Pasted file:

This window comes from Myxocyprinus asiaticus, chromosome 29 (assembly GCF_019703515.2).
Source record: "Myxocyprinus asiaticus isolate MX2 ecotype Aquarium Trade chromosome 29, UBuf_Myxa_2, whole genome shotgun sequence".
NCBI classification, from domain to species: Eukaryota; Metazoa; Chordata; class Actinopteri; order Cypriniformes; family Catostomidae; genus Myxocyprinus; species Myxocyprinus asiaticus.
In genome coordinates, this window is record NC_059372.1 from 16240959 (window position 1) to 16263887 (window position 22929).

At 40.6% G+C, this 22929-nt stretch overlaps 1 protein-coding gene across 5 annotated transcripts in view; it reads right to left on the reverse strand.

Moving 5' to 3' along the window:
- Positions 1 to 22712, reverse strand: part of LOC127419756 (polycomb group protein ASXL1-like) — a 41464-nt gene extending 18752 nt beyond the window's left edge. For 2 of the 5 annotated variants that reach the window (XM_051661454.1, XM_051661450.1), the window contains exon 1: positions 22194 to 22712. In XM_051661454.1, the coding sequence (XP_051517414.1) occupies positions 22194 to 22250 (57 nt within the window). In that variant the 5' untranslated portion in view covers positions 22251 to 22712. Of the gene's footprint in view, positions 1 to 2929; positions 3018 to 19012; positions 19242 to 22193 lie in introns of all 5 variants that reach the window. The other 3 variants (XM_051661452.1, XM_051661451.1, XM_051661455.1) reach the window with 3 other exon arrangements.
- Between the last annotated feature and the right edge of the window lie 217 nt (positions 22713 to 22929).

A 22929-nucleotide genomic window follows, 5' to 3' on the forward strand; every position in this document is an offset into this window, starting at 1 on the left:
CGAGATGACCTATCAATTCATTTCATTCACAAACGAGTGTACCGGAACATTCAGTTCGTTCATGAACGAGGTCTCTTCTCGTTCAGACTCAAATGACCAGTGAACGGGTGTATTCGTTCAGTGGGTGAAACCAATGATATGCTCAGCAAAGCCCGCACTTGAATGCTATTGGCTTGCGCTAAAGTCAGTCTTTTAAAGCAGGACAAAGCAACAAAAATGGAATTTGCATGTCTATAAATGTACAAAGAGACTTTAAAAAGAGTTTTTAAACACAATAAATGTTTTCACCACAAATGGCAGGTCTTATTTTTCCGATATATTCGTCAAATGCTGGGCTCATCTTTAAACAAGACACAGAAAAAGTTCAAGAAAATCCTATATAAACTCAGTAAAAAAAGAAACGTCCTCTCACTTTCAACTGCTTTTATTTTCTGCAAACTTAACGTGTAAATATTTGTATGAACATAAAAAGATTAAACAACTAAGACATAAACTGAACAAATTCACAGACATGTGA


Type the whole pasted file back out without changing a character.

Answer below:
This window comes from Myxocyprinus asiaticus, chromosome 29 (assembly GCF_019703515.2).
Source record: "Myxocyprinus asiaticus isolate MX2 ecotype Aquarium Trade chromosome 29, UBuf_Myxa_2, whole genome shotgun sequence".
NCBI classification, from domain to species: Eukaryota; Metazoa; Chordata; class Actinopteri; order Cypriniformes; family Catostomidae; genus Myxocyprinus; species Myxocyprinus asiaticus.
In genome coordinates, this window is record NC_059372.1 from 16240959 (window position 1) to 16263887 (window position 22929).

At 40.6% G+C, this 22929-nt stretch overlaps 1 protein-coding gene across 5 annotated transcripts in view; it reads right to left on the reverse strand.

Moving 5' to 3' along the window:
- Positions 1 to 22712, reverse strand: part of LOC127419756 (polycomb group protein ASXL1-like) — a 41464-nt gene extending 18752 nt beyond the window's left edge. For 2 of the 5 annotated variants that reach the window (XM_051661454.1, XM_051661450.1), the window contains exon 1: positions 22194 to 22712. In XM_051661454.1, the coding sequence (XP_051517414.1) occupies positions 22194 to 22250 (57 nt within the window). In that variant the 5' untranslated portion in view covers positions 22251 to 22712. Of the gene's footprint in view, positions 1 to 2929; positions 3018 to 19012; positions 19242 to 22193 lie in introns of all 5 variants that reach the window. The other 3 variants (XM_051661452.1, XM_051661451.1, XM_051661455.1) reach the window with 3 other exon arrangements.
- Between the last annotated feature and the right edge of the window lie 217 nt (positions 22713 to 22929).

A 22929-nucleotide genomic window follows, 5' to 3' on the forward strand; every position in this document is an offset into this window, starting at 1 on the left:
CGAGATGACCTATCAATTCATTTCATTCACAAACGAGTGTACCGGAACATTCAGTTCGTTCATGAACGAGGTCTCTTCTCGTTCAGACTCAAATGACCAGTGAACGGGTGTATTCGTTCAGTGGGTGAAACCAATGATATGCTCAGCAAAGCCCGCACTTGAATGCTATTGGCTTGCGCTAAAGTCAGTCTTTTAAAGCAGGACAAAGCAACAAAAATGGAATTTGCATGTCTATAAATGTACAAAGAGACTTTAAAAAGAGTTTTTAAACACAATAAATGTTTTCACCACAAATGGCAGGTCTTATTTTTCCGATATATTCGTCAAATGCTGGGCTCATCTTTAAACAAGACACAGAAAAAGTTCAAGAAAATCCTATATAAACTCAGTAAAAAAAGAAACGTCCTCTCACTTTCAACTGCTTTTATTTTCTGCAAACTTAACGTGTAAATATTTGTATGAACATAAAAAGATTAAACAACTAAGACATAAACTGAACAAATTCACAGACATGTGA